The deal resulted in the Football Association fining Mr Stretford £300,000 and banning him from acting as an agent for nine months from July 2008.
Related ArticlesCristiano Ronaldo transfer: lowlights of glittering career at Manchester UnitedWayne Rooneys agent ends case against FAPhil Brown faces touchline ban from FA after row with Joe KinnearPaul Potts removed parts of listed art-deco homeColeen Rooney shows off her baby bumpThe fine and Mr Stretford's £1.3m legal costs were met by Formation Group. However, following Mr Stretford's departure last October to form Triple S Sports and Entertainment Group, which acts for Mr Rooney and his wife Coleen, Formation has begun a legal action to recover the money.
Two weeks ago Mr Stretford, who is defending and counter-claiming in the main proceedings, brought an additional claim for an indemnity against Mr Rodford, alleging breach of fiduciary duties while Mr Rodford worked with Mr Stretford at Proactive.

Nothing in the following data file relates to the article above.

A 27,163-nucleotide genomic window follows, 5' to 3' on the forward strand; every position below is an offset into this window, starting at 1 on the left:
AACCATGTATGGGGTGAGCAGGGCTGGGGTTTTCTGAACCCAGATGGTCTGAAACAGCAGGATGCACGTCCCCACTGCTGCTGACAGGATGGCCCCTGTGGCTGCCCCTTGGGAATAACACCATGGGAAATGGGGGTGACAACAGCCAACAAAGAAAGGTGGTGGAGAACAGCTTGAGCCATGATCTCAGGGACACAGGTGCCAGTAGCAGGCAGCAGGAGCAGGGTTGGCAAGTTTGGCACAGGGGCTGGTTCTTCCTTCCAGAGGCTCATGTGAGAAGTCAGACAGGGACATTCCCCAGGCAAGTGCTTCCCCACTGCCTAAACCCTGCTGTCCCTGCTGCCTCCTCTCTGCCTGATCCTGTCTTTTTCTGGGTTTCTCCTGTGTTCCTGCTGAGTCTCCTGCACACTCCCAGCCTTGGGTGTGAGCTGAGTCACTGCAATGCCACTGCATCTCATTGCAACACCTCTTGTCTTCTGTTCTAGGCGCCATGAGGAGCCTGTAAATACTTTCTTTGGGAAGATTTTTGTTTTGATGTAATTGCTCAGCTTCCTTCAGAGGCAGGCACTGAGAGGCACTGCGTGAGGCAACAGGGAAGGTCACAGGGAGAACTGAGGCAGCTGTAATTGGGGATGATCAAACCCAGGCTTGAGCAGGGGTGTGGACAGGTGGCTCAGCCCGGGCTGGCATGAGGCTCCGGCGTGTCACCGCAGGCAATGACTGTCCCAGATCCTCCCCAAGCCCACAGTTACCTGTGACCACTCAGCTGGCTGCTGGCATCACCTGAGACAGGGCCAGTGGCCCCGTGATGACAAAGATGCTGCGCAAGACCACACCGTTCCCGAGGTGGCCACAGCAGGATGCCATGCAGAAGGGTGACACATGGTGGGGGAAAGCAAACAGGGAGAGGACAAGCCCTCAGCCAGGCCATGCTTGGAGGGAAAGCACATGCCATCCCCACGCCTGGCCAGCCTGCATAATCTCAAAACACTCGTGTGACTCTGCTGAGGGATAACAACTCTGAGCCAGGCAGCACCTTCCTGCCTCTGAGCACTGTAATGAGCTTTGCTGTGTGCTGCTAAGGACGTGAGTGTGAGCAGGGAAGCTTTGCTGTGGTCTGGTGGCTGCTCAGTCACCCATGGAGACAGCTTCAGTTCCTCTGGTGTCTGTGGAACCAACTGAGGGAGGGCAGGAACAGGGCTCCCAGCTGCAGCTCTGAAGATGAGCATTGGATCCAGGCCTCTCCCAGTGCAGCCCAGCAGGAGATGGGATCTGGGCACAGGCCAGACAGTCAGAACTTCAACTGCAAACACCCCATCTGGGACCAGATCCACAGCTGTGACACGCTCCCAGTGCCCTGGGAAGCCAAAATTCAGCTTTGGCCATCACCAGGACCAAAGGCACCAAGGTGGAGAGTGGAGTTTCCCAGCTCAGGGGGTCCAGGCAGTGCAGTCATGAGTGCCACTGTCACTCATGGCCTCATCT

In documents served by Mr Stretford's solicitors, he described how he saw Rooney as a "prospect" in January 2003, three months after the footballer had turned professional with Everton at the age of 17 and had become the youngest goalscorer in Premier League history.
"It is admitted that by January 2003 Wayne Rooney was an outstanding prospect. He was, however, merely a prospect. The defendant [Mr Stretford] already acted as an agent for numerous highly successful established players," the documents state. "It is denied that the defendant knew that Wayne Rooney was of great importance to the claimants and his own career. The defendant was a successful football agent. His career did not depend on his continuing to act for Wayne Rooney."
"Whilst the defendant was concerned to ensure he acted in the best interests of Wayne Rooney, in this respect he was no different from any other of the numerous footballers for whom he acted."
Formation said it stood by Mr Rodford. "Formation is in litigation with Paul Stretford. Stretford, in his defence, has attempted to rope in our chief executive. The company will continue to defend its position and Neil's position," communications director Mike Wallwork said.